Before you buy, rent or open a bank account
After your arrival in Western Australia, you’ll need to consider some important things that will help you to settle in. These include:
- General shopping – buying food, furniture and other goods and services
- Buying a car or motorcycle
- Finding accommodation (e.g. renting a flat)
- Opening a bank account, using credit and signing contracts
When you buy goods and services in Western Australia, you’re protected by State and Commonwealth laws.
Consumer Protection can help you make better choices and understand your rights when buying goods and services in Western Australia by providing free information and advice.
They can also help you with:
- Resolving complaints with traders in Western Australia
- Identifying scams and consumer fraud
- Product safety issues
You can find more information on the Consumer Protection website or you can call their advice line on 1300 30 40 54.
For information on retail trading hours in Western Australia see the Consumer Protection website.
When you first arrive
Directory of Services for New Arrivals in Western Australia
If you're new to Western Australia, it can be a challenge to find your way around the many services available from government and non-government agencies. A
The online version contains a fully searchable database of over 600 government and non-government organisations, including service descriptions and contact details.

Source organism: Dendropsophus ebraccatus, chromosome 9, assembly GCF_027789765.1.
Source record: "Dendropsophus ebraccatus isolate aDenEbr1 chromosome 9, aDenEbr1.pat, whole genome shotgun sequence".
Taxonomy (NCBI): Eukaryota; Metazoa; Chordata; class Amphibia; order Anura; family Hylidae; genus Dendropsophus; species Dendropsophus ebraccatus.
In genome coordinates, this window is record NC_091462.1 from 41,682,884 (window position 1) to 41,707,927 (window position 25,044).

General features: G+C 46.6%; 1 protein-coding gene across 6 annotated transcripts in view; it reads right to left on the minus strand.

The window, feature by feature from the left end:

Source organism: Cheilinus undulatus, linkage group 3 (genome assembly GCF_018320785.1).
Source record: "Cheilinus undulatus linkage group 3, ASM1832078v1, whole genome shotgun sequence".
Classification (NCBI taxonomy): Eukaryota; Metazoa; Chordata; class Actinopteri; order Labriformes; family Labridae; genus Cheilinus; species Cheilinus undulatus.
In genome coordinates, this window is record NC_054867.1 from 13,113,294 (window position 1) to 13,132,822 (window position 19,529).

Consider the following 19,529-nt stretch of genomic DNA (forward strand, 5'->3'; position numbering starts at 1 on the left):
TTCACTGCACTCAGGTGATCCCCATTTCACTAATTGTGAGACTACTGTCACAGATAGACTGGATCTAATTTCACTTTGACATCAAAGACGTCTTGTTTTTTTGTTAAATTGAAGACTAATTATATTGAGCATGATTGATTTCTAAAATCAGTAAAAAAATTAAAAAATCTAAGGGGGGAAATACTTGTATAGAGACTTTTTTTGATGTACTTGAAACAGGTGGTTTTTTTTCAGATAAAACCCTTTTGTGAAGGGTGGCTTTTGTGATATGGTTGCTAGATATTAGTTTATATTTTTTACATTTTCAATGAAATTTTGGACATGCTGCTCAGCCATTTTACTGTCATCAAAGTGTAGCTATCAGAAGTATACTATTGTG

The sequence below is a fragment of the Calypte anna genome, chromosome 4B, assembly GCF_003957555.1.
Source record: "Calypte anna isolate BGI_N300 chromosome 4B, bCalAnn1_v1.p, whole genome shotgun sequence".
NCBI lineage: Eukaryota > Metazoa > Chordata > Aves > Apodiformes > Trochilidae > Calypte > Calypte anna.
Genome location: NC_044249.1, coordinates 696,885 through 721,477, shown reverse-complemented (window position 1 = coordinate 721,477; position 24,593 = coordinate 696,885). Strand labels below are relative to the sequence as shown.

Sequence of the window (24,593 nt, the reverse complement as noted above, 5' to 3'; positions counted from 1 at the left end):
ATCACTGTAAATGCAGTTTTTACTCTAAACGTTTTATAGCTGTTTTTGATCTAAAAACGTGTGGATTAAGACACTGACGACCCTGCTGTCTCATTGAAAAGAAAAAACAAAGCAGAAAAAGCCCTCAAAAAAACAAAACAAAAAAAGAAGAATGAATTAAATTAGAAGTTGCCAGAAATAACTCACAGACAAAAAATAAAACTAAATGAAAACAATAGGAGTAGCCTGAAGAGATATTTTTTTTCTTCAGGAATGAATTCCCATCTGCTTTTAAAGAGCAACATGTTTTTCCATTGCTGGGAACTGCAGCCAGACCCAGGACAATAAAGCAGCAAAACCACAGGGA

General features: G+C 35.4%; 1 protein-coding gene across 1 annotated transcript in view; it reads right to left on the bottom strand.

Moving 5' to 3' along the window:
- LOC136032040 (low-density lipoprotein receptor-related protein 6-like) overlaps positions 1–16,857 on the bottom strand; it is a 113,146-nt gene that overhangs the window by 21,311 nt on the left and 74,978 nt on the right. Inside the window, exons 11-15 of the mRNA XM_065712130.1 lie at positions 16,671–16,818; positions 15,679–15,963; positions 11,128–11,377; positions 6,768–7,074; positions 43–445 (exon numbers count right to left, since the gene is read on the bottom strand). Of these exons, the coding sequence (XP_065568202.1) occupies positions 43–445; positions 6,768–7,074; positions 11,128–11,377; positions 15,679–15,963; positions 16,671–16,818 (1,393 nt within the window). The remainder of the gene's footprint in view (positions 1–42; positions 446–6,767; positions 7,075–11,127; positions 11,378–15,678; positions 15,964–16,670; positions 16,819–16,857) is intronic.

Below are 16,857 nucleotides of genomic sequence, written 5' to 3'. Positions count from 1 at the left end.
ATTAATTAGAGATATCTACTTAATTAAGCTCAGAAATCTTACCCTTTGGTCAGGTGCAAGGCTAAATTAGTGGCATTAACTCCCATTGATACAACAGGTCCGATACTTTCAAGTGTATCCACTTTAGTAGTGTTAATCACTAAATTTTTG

Culture shock and adjustment
When you arrive in a new country, it’s normal to feel unsettled in your new environment, especially if you’ve never been overseas before. This is called culture shock.
Anyone can experience culture shock. For some people it’s more difficult and lasts longer, while others never experience it at all.
Generally, culture shock involves feeling like you’re out of place. It can also include feelings of disorientation, stress, fatigue, frustration or loneliness.
If you feel this way when you arrive in Western Australia, remember that it’s normal and should get better with time. Give yourself time to settle in – as you start to get used to your new surroundings and meet people, your feelings will change.
If you find it difficult to adjust or you feel very unhappy, there is help.
Many universities and colleges offer some form of support through staff who have experience and understanding of cross-cultural adjustment. Often, these staff are counsellors, advisors, teachers, lecturers, health centre staff and chaplains. We encourage you to use the support offered by your education or training provider before you make a decision about your stay.
You can also access general mental health support services offered by the Western Australian Government. You'll find more information on these services on the Mental Health Commission website.
For more information on Living in Western Australia
Visit the Perth Education City website.